In November, NASA’s Insight lander touched down on Mars. Then, in December, NASA’s OSIRIS-REx spacecraft reached its destination, the asteroid Bennu.
Both space vehicles have something in common with Rhode Island. They’re equipped with high-powered batteries that were designed and made at EaglePicher Technologies LLC in East Greenwich.
EaglePicher’s Yardney division developed the lithium-ion and thermal batteries helping to power the Insight mission to Mars. The 8-cell, 28-volt, 30-amp-hour batteries are mounted to the lander’s baseplate and are being used to store solar power that the lander collects. The lander also uses an EaglePicher single-use, nonrechargeable thermal battery to support its main batteries during entry, descent and landing. And the company is doing more to aid space exploration.
“We are already set up to provide batteries for a 2020 Mars rover mission, continuing the EaglePicher legacy of involvement in space and Mars exploration,” said EaglerPicher CEO Gordon Walker.
EaglePicher batteries also helped power the OSIRIS-REx into outer space. The spacecraft was launched in 2016 from Cape Canaveral in Florida on an Atlas V rocket. Now, more than two years and 1.2 billion miles later, the spacecraft has reached Bennu. The company’s silver-zinc batteries developed in East Greenwich have been at work throughout the trip powering on electronics.
The mission to Bennu, categorized as a near-Earth asteroid, involves studying the object and returning an uncontaminated sample to Earth. NASA thinks such asteroids could have been a source of water and organic molecules in the planet’s early development.
By analyzing the sample, NASA hopes to better understand how planets form and learn more about asteroids that may present threats to Earth.
Yardney Technical Products in East Greenwich already had been a developer of special batteries for the aerospace and defense markets when Cleveland-based OM Group Inc., the owner of St. Louis-based EaglePicher, acquired Yardney for $24 million in 2014 and made it part of EaglePicher. In 2015, OM Group was acquired by Apollo Global, which then sold EaglePicher to Chicago-based GTCR Private Equity last year.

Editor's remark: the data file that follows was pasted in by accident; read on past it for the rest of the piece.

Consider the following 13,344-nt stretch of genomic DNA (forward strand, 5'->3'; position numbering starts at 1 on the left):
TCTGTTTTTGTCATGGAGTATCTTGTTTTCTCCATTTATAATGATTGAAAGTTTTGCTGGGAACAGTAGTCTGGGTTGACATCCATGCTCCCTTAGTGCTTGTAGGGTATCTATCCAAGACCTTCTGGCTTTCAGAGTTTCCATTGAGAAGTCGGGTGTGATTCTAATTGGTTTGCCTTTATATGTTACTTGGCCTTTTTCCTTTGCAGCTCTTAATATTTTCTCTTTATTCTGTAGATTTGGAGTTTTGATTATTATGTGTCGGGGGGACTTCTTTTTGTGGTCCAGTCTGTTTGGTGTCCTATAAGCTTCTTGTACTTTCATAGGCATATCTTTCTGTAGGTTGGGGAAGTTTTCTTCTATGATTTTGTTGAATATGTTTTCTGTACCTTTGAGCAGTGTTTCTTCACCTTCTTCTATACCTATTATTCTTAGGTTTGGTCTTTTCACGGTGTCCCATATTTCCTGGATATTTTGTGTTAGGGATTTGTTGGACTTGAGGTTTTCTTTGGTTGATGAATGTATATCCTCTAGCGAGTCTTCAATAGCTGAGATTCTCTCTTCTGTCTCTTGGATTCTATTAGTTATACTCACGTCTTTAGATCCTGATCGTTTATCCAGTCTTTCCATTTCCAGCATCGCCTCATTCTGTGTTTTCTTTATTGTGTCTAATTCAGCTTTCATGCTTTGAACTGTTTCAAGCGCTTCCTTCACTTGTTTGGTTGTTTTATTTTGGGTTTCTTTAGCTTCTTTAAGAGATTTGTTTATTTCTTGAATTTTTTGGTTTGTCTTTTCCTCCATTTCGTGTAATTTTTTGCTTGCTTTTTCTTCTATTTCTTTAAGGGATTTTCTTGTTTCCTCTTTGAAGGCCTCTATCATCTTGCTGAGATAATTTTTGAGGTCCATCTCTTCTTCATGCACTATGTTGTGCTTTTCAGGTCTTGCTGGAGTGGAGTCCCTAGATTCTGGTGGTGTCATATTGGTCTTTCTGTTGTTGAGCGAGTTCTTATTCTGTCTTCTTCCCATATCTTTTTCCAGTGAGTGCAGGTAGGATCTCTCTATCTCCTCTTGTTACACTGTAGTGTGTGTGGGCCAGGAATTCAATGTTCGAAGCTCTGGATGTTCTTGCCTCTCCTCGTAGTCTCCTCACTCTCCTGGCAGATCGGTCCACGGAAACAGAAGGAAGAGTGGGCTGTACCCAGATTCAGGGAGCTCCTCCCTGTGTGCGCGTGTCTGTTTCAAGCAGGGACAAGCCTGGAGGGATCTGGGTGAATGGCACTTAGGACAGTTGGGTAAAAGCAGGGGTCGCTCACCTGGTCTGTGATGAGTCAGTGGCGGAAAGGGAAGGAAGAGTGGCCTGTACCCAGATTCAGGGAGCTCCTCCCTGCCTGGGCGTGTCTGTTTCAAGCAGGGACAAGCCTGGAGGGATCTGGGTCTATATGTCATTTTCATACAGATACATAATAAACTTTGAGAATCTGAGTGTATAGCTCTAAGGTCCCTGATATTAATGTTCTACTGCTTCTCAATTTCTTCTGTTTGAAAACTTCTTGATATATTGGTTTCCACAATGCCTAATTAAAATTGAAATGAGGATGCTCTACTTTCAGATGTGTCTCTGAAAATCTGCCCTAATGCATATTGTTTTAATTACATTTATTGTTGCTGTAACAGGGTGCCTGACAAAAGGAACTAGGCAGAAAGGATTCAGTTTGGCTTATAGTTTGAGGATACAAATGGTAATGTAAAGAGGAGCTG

Today, EaglePicher uses the former Yardney plant as one of its three research and development centers. The other two centers are in Joplin, Mo., and Burlingame, Calif.
Today, about 90 employees work at the East Greenwich facility. About 30 of them are scientists and engineers, while the rest are production technicians and support personnel, said George Cintra, EaglePicher’s vice president of research and development. In addition to research and development, the local facility handles some manufacturing, according to Cintra, a University of Rhode Island graduate with a background in chemical engineering.
In addition to its work for NASA, the local plant is developing batteries to help power onboard systems for U.S. and foreign military aircraft, as well as to power support systems for laser weapons systems being produced by the U.S. military.
Currently, EaglePicher is in “growth mode,” Cintra added, and is expected to add staff this year.
Owner: GTCR Private Equity
Type of business: Designer and developer of batteries for high-tech applications
Location: 2000 South County Trail, East Greenwich
Employees: 90 in Rhode Island (900 companywide)
Year established: 2014
Annual sales: WND
Scott Blake is a PBN staff writer. Email him at Blake@PBN.com.